Family: Victim denied first aid in uptown bar fight
Woman was kept from giving help that might have saved life after bar fight, she says.
12/06/2011 12:00 AM
12/06/2011 8:53 AM
The family of a woman stabbed with a bottle outside a bar early Sunday says bar employees prevented a first-responder from helping a mother of six who lay bleeding to death on a sidewalk near Bank of America Stadium.
The family also faulted police, but a captain who oversees that division says officers did all they could to save Antoinette Baker's life - including trying to stop her bleeding.
Baker, 30, was fatally injured outside Hartigan's Pub, a few blocks from the stadium. She died at Carolinas Medical Center after being stabbed in her neck and abdomen.
Katie Robinson, 32, a former school bus driver, was in Mecklenburg jail late Monday, charged with murder in connection with Baker's killing. Robinson makes her first court appearance today.
Baker's brother, Juan Chambers, said after his sister was stabbed, a woman outside the pub identified herself as a first-responder, but the bar's owner and, later, police, wouldn't allow the woman to help.
"She would have at least had a chance," Chambers said of his sister. "Imagine if she had pressure on her wounds. She would be alive today."
Charlotte-Mecklenburg Police Capt. Jeff Estes, who heads the Central police division that includes Hartigan's, said his officers did everything they could to help Baker, including applying direct pressure to her wound with a towel.
The owner's of Hartigan's couldn't be reached for comment, and the pub was closed Monday.
Baker had just enrolled in nursing classes at Central Piedmont Community College and had just gotten a new apartment, Chambers said. She was at Hartigan's to celebrate with her two sisters. Baker and Robinson got into a fight in the bathroom, Chambers said, but security guards broke it up, and both parties went their separate ways.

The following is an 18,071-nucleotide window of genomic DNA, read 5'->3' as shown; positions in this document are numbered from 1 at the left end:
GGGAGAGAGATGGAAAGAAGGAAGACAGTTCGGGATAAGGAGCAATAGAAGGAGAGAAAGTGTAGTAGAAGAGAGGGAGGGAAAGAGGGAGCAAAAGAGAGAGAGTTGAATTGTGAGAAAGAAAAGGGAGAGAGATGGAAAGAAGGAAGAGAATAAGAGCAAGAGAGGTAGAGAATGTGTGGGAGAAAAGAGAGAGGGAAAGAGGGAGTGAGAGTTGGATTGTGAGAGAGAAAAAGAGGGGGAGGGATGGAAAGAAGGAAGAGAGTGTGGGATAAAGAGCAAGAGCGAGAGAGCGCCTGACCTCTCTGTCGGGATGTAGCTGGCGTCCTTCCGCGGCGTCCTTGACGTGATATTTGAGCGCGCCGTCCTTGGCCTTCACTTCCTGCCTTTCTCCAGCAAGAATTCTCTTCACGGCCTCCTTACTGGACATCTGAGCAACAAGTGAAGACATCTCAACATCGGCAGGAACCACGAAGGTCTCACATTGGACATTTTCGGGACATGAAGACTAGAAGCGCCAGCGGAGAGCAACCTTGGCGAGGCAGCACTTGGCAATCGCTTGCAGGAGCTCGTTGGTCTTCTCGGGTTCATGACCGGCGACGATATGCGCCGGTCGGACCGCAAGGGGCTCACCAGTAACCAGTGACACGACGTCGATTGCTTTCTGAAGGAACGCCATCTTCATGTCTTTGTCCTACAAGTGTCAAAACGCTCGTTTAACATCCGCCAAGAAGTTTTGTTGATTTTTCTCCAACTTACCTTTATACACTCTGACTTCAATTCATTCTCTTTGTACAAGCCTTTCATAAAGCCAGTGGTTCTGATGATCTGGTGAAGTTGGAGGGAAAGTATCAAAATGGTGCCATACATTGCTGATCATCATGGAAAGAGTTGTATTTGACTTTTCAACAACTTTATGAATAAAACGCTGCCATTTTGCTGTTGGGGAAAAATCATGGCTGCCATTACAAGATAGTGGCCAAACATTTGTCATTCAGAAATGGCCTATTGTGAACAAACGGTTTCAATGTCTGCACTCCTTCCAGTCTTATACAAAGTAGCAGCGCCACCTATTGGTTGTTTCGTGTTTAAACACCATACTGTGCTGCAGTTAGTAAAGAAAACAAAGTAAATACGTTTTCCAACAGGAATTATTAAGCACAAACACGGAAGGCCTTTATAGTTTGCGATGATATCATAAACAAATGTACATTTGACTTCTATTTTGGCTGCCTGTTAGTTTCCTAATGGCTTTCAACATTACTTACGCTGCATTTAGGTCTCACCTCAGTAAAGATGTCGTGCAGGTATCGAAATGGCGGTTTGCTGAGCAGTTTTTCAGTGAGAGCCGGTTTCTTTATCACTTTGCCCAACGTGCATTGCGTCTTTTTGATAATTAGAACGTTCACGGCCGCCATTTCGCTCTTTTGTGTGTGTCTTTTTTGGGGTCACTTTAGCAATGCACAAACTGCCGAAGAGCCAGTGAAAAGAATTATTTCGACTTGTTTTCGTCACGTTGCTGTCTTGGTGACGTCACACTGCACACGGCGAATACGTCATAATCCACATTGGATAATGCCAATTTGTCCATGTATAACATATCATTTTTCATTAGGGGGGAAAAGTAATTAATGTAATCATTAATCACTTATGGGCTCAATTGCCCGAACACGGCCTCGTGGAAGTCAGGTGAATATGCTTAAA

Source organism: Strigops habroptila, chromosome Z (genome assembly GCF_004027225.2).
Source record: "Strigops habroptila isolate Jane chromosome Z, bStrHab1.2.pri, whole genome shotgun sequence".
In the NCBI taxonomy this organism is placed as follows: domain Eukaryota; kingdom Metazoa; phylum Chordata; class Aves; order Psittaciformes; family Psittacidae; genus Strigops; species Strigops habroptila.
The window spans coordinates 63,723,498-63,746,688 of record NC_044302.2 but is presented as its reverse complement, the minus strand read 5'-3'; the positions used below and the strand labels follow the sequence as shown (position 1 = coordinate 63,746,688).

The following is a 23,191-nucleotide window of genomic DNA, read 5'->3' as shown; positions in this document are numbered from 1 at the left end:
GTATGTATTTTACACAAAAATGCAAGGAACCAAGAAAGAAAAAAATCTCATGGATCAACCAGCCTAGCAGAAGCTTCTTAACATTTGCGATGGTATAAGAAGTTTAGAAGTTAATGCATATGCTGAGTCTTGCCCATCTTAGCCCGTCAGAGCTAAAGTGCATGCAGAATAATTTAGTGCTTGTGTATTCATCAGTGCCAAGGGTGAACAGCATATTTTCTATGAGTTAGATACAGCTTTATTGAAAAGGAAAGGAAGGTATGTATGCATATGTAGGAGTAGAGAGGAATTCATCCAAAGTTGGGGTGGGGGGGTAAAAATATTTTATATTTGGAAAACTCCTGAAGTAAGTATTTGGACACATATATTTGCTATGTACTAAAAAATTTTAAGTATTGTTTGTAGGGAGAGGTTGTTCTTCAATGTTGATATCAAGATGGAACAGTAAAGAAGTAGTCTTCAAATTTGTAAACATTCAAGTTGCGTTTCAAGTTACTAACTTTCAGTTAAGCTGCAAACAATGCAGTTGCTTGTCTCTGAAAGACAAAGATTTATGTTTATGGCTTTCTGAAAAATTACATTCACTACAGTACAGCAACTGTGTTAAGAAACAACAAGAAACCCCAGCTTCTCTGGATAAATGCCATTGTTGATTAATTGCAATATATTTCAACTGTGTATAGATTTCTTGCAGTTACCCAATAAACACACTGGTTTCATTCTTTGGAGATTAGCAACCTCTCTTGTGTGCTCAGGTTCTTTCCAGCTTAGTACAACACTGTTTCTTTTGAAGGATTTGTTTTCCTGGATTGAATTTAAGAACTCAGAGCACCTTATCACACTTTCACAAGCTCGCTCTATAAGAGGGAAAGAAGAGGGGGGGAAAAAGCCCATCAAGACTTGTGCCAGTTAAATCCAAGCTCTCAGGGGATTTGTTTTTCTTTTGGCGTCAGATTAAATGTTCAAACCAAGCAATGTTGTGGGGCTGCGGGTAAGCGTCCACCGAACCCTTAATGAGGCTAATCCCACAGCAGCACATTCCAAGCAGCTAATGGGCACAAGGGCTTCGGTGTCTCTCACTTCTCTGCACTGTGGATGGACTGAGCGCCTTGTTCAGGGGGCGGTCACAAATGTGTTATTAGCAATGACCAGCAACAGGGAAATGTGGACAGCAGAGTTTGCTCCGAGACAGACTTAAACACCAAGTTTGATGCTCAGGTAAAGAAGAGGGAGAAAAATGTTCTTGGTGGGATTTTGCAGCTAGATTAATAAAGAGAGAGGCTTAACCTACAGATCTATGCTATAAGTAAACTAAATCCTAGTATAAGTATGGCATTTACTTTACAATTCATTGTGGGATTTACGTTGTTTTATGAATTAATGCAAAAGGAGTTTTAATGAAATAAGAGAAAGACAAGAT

"This girl, I guess she was still upset and she waited for my sister to walk out the door," Chambers said. "She busted a bottle inside the bar and came out and stabbed her in the stomach and in the neck. (Baker) didn't see it coming. Didn't nobody see it."
A nurse said she was outside the bar at the time. The woman said she rushed to Baker and tried to stop the bleeding, according to WCNC-TV. The woman asked not to be identified.
"I'm holding her, trying to put pressure on her wounds and stuff, and I'm snatched up by one of the owners of the bar. "I'm like, 'I'm a first-responder. She needs help, let me help her.' And she said, 'I'm the owner of the bar. Don't touch her. Police have been called.' "
The officers arrived by patrol car shortly after someone called 911 around 2:21 a.m.
They encountered a crowd of about 50 people in a small alcove where the stabbing happened. The crowd was "belligerent" after the fight, Estes said. Officers had to part the crowd to get to Baker, Estes said. And they had to locate the stabbing suspect and the weapon.
Someone gave one of the officers a towel, and he was able to apply pressure to Baker's wound.
Estes also said officers must think before allowing a citizen who claims to be a first responder to intervene.
"Unless they show verified credentials, we don't know," Estes said. "We don't know what state of intoxication they're in."
CMPD directives require officers to be trained in the use of CPR and to provide aid "to any person in need." Officers are directed to consider officer safety and to make reasonable attempts to protect the integrity of a crime scene.
Estes said he was surprised that people believed officers acted inappropriately.
"Everything that we are trained to do, we did," he said. Staff researcher Marion Paynter and WCNC-TV contributed.
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